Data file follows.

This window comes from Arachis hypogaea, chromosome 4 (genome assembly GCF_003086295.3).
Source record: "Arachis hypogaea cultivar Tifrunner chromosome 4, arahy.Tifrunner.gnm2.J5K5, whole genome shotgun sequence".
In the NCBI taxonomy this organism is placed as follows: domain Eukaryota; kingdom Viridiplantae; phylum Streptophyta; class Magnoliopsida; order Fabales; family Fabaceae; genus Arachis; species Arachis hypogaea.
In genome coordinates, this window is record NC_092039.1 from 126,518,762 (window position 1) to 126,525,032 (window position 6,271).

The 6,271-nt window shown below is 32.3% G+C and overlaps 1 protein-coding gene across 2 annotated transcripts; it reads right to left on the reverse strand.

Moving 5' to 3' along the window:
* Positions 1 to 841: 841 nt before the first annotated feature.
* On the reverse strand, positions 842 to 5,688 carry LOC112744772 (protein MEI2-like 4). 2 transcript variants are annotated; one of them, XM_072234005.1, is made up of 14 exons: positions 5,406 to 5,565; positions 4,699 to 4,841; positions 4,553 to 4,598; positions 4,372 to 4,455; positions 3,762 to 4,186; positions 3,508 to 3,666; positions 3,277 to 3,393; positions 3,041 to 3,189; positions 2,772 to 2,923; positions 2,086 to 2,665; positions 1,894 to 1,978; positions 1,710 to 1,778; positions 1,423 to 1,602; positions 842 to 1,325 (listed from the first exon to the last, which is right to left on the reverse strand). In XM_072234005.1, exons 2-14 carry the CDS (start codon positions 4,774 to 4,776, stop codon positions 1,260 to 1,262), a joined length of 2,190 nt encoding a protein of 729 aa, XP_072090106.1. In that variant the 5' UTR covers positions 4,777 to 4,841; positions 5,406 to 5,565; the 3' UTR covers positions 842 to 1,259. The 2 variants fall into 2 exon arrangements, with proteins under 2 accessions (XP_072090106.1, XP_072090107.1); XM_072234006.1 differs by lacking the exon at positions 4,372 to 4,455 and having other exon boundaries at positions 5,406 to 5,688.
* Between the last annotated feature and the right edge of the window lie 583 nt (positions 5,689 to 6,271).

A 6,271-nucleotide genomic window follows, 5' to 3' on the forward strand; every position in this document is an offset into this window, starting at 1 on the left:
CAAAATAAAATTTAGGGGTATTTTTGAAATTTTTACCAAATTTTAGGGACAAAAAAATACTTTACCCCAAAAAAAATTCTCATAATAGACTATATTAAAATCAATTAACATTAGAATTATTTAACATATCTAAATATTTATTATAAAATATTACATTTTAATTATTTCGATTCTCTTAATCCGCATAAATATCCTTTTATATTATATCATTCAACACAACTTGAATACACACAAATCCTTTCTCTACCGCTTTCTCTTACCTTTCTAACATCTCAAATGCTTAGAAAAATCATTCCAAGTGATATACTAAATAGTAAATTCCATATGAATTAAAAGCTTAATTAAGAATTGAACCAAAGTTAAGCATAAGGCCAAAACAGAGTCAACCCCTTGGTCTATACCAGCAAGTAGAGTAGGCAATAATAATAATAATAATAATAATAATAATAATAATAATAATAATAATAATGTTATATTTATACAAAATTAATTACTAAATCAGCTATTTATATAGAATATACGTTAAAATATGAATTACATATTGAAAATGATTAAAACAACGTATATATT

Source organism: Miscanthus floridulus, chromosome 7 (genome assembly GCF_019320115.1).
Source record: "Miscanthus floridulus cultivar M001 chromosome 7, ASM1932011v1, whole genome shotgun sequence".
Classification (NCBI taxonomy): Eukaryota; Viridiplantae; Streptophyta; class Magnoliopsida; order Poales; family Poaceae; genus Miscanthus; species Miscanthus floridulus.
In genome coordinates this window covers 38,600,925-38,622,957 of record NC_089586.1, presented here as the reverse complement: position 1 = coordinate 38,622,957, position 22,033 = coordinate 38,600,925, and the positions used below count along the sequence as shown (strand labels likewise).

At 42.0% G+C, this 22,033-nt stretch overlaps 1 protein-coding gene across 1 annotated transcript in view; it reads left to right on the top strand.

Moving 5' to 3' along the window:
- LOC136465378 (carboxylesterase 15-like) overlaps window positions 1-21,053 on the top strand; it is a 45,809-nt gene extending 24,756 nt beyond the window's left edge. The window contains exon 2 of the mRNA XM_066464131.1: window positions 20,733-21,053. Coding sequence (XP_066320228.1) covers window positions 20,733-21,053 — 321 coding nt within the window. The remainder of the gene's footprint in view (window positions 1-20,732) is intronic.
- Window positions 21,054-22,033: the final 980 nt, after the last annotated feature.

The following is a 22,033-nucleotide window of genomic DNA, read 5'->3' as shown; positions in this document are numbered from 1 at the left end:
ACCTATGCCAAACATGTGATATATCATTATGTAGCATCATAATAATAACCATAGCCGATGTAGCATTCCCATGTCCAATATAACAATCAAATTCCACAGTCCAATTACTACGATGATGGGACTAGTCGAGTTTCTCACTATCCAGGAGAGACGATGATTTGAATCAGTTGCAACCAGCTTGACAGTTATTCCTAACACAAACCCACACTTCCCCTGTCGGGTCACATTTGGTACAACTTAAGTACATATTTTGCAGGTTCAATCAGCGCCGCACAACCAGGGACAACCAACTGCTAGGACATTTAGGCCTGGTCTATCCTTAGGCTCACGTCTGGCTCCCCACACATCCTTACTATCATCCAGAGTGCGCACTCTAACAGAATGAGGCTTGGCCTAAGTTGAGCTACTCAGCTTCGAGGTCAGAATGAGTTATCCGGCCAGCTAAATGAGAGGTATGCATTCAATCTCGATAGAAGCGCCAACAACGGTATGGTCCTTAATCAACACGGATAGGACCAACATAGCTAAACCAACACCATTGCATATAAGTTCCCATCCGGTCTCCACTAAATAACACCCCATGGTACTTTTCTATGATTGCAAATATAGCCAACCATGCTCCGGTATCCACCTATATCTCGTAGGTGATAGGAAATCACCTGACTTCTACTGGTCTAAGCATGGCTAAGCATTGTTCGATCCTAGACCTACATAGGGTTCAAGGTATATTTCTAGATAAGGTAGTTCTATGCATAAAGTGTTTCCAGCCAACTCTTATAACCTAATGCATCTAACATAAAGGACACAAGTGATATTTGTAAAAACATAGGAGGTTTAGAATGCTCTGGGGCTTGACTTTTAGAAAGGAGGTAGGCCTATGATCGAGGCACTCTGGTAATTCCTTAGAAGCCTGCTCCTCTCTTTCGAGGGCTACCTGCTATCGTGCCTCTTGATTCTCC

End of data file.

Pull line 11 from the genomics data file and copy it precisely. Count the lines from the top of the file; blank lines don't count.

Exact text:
CAAAATAAAATTTAGGGGTATTTTTGAAATTTTTACCAAATTTTAGGGACAAAAAAATACTTTACCCCAAAAAAAATTCTCATAATAGACTATATTAAAATCAATTAACATTAGAATTATTTAACATATCTAAATATTTATTATAAAATATTACATTTTAATTATTTCGATTCTCTTAATCCGCATAAATATCCTTTTATATTATATCATTCAACACAACTTGAATACACACAAATCCTTTCTCTACCGCTTTCTCTTACCTTTCTAACATCTCAAATGCTTAGAAAAATCATTCCAAGTGATATACTAAATAGTAAATTCCATATGAATTAAAAGCTTAATTAAGAATTGAACCAAAGTTAAGCATAAGGCCAAAACAGAGTCAACCCCTTGGTCTATACCAGCAAGTAGAGTAGGCAATAATAATAATAATAATAATAATAATAATAATAATAATAATAATAATAATGTTATATTTATACAAAATTAATTACTAAATCAGCTATTTATATAGAATATACGTTAAAATATGAATTACATATTGAAAATGATTAAAACAACGTATATATT